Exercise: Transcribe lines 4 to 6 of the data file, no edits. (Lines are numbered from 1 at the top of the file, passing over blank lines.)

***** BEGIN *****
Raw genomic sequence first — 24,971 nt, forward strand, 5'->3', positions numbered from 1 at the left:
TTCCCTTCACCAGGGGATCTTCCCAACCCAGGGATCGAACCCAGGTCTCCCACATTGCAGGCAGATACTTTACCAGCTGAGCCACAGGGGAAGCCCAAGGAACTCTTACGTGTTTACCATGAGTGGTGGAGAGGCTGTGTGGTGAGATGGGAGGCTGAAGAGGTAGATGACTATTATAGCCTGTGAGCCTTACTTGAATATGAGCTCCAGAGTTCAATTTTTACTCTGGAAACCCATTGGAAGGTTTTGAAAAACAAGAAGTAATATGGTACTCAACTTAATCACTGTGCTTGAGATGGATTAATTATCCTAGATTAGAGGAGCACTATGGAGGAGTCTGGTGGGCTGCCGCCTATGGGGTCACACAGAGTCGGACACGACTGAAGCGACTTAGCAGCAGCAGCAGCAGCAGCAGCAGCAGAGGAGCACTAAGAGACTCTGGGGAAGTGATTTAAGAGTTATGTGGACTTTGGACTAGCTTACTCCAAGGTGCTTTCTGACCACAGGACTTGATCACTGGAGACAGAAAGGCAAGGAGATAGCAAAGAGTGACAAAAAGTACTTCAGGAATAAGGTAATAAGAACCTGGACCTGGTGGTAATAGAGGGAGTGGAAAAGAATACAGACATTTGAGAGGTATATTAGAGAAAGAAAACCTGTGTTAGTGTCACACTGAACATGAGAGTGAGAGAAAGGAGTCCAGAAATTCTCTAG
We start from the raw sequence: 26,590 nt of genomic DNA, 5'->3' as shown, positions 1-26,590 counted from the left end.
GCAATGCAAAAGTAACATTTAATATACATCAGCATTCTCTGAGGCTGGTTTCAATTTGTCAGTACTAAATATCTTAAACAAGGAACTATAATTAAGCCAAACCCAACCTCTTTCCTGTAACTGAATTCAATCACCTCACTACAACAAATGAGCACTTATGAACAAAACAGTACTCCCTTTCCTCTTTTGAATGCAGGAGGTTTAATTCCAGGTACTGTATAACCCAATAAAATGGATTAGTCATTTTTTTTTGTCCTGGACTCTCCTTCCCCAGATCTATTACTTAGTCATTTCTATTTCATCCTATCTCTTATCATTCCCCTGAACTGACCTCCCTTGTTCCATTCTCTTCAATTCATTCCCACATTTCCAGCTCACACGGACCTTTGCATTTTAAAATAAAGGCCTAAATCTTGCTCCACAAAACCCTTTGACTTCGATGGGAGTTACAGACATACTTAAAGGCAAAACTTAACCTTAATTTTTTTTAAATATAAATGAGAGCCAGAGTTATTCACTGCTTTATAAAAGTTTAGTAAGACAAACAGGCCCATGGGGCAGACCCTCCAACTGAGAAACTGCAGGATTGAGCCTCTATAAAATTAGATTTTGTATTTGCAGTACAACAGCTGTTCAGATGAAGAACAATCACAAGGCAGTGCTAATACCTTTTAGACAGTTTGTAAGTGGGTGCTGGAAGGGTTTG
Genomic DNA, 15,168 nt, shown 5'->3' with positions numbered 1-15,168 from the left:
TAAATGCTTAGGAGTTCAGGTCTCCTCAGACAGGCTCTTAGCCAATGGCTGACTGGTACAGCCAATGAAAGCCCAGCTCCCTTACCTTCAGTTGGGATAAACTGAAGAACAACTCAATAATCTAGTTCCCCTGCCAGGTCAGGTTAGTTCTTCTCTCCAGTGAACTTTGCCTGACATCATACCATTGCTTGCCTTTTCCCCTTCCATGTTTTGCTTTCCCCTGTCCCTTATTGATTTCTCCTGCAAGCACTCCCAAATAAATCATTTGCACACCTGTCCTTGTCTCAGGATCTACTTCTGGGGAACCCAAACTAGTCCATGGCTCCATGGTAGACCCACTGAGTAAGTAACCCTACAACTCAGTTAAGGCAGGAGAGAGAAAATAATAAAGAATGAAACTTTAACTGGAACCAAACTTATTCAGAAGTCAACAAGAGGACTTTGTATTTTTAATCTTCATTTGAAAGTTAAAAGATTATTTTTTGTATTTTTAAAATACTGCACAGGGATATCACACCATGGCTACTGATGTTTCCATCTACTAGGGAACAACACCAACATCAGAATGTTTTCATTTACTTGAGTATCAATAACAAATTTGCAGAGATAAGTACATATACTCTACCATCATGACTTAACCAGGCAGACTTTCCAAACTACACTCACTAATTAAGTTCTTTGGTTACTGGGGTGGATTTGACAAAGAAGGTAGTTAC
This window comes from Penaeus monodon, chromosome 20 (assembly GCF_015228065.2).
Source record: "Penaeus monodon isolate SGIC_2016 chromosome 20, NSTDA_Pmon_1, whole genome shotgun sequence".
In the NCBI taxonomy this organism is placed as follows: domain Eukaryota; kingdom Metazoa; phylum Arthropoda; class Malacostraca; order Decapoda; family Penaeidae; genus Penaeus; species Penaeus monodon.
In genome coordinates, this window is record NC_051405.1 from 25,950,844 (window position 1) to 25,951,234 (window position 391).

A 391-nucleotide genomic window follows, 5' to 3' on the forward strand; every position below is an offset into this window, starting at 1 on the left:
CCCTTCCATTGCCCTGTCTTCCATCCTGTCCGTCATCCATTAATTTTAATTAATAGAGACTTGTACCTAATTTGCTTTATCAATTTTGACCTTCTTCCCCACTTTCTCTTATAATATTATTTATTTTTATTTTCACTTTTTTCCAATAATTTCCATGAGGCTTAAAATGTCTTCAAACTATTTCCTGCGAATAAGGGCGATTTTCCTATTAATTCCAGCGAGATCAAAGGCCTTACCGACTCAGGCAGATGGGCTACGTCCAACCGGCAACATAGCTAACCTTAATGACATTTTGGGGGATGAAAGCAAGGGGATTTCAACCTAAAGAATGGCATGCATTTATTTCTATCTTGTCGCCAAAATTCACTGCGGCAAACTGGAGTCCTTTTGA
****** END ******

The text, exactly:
GCAATGCAAAAGTAACATTTAATATACATCAGCATTCTCTGAGGCTGGTTTCAATTTGTCAGTACTAAATATCTTAAACAAGGAACTATAATTAAGCCAAACCCAACCTCTTTCCTGTAACTGAATTCAATCACCTCACTACAACAAATGAGCACTTATGAACAAAACAGTACTCCCTTTCCTCTTTTGAATGCAGGAGGTTTAATTCCAGGTACTGTATAACCCAATAAAATGGATTAGTCATTTTTTTTTGTCCTGGACTCTCCTTCCCCAGATCTATTACTTAGTCATTTCTATTTCATCCTATCTCTTATCATTCCCCTGAACTGACCTCCCTTGTTCCATTCTCTTCAATTCATTCCCACATTTCCAGCTCACACGGACCTTTGCATTTTAAAATAAAGGCCTAAATCTTGCTCCACAAAACCCTTTGACTTCGATGGGAGTTACAGACATACTTAAAGGCAAAACTTAACCTTAATTTTTTTTAAATATAAATGAGAGCCAGAGTTATTCACTGCTTTATAAAAGTTTAGTAAGACAAACAGGCCCATGGGGCAGACCCTCCAACTGAGAAACTGCAGGATTGAGCCTCTATAAAATTAGATTTTGTATTTGCAGTACAACAGCTGTTCAGATGAAGAACAATCACAAGGCAGTGCTAATACCTTTTAGACAGTTTGTAAGTGGGTGCTGGAAGGGTTTG
Genomic DNA, 15,168 nt, shown 5'->3' with positions numbered 1-15,168 from the left:
TAAATGCTTAGGAGTTCAGGTCTCCTCAGACAGGCTCTTAGCCAATGGCTGACTGGTACAGCCAATGAAAGCCCAGCTCCCTTACCTTCAGTTGGGATAAACTGAAGAACAACTCAATAATCTAGTTCCCCTGCCAGGTCAGGTTAGTTCTTCTCTCCAGTGAACTTTGCCTGACATCATACCATTGCTTGCCTTTTCCCCTTCCATGTTTTGCTTTCCCCTGTCCCTTATTGATTTCTCCTGCAAGCACTCCCAAATAAATCATTTGCACACCTGTCCTTGTCTCAGGATCTACTTCTGGGGAACCCAAACTAGTCCATGGCTCCATGGTAGACCCACTGAGTAAGTAACCCTACAACTCAGTTAAGGCAGGAGAGAGAAAATAATAAAGAATGAAACTTTAACTGGAACCAAACTTATTCAGAAGTCAACAAGAGGACTTTGTATTTTTAATCTTCATTTGAAAGTTAAAAGATTATTTTTTGTATTTTTAAAATACTGCACAGGGATATCACACCATGGCTACTGATGTTTCCATCTACTAGGGAACAACACCAACATCAGAATGTTTTCATTTACTTGAGTATCAATAACAAATTTGCAGAGATAAGTACATATACTCTACCATCATGACTTAACCAGGCAGACTTTCCAAACTACACTCACTAATTAAGTTCTTTGGTTACTGGGGTGGATTTGACAAAGAAGGTAGTTAC